Cracking down on gasoline: EPA announces tough new pollution rule

The new regulations will significantly lower sulfur emissions

Topics: Environmental Protection Agency, Gasoline, emissions, public health, Air pollution, Smog, , ,

You can’t always talk about “major new regulations” with sincere enthusiasm, but a new rule released Monday by the EPA, which will require oil companies to strip sulfur from gasoline, is being celebrated as a significant step toward reducing automobile pollution.

The oil industry, predictably, isn’t happy — but it’s in the minority. As Gov. Gary R. Herbert of Utah, a conservative Republican, told the New York Times, “Dirty air is not a partisan issue.”

The Times explains the significance of the new regulations, both in terms of climate change and public health:



When burned in gasoline, sulfur blocks pollution-control equipment in vehicle engines, which increases tailpipe emissions linked to lung disease, asthma, emphysema, chronic bronchitis, aggravated heart disease and premature births and deaths. Proponents of the rule say it will be President Obama’s most significant public health achievement in his second term, but opponents, chiefly oil refiners, say it is unnecessarily costly and an unfair burden on them.

The E.P.A. estimates that the new rule will drastically reduce soot and smog in the United States, and thus rates of diseases associated with those pollutants, while slightly raising the price of both gasoline and cars. The rule will require oil refiners to install expensive new equipment to clean sulfur out of gasoline and force automakers to install new, cleaner-burning engine technology.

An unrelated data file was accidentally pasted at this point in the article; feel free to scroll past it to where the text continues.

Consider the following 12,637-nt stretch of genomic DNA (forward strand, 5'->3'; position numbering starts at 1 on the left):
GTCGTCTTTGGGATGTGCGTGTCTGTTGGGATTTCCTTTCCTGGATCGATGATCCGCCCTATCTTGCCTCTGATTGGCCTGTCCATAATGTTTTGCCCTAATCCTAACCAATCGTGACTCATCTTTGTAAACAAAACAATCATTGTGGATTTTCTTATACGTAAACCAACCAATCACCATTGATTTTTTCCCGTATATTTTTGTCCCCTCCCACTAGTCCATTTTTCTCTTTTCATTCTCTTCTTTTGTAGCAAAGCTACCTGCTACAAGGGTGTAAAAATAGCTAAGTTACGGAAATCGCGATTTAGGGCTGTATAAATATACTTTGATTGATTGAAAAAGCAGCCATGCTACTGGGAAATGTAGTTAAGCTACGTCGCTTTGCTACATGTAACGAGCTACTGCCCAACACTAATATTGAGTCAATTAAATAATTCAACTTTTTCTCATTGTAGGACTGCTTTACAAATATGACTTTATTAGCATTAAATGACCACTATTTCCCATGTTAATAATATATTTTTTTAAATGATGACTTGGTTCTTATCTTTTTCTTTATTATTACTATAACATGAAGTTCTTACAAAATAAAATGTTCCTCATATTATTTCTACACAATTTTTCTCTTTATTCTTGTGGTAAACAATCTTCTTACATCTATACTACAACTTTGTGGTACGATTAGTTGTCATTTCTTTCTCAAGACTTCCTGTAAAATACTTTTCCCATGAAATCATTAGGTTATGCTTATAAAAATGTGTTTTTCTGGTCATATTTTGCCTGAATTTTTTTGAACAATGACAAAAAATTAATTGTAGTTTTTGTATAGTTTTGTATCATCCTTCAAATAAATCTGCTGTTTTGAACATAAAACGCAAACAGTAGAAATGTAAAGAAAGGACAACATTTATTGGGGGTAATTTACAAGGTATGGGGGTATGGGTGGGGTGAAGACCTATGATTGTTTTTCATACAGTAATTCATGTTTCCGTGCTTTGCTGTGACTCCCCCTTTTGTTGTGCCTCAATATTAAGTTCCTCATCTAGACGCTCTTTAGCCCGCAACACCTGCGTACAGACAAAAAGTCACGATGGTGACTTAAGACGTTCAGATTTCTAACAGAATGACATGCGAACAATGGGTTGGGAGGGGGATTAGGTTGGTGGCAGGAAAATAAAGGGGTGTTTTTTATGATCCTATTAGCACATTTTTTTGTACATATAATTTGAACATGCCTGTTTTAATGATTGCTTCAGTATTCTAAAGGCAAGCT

E.P.A. officials estimate that the new regulation will raise the cost of gasoline by about two-thirds of one cent per gallon and add about $75 to the sticker price of cars. But oil refiners say that it will cost their industry $10 billion and raise gasoline costs by up to 9 cents per gallon.

The E.P.A.’s studies conclude that by 2030, the cleaner-burning gasoline will yield between $6.7 billion and $19 billion annually in economic benefits by saving lives and preventing missed work and school days due to illness. The agency estimates that, annually, the new rule will prevent between 770 and 2,000 premature deaths; 2,200 hospital admissions and asthma-related emergency room visits; 19,000 asthma attacks, 30,000 cases of symptoms of respiratory symptoms in children, and 1.4 million lost school and work days.

Lindsay Abrams

Lindsay Abrams is an assistant editor at Salon, focusing on all things sustainable. Follow her on Twitter @readingirl, email labrams@salon.com.

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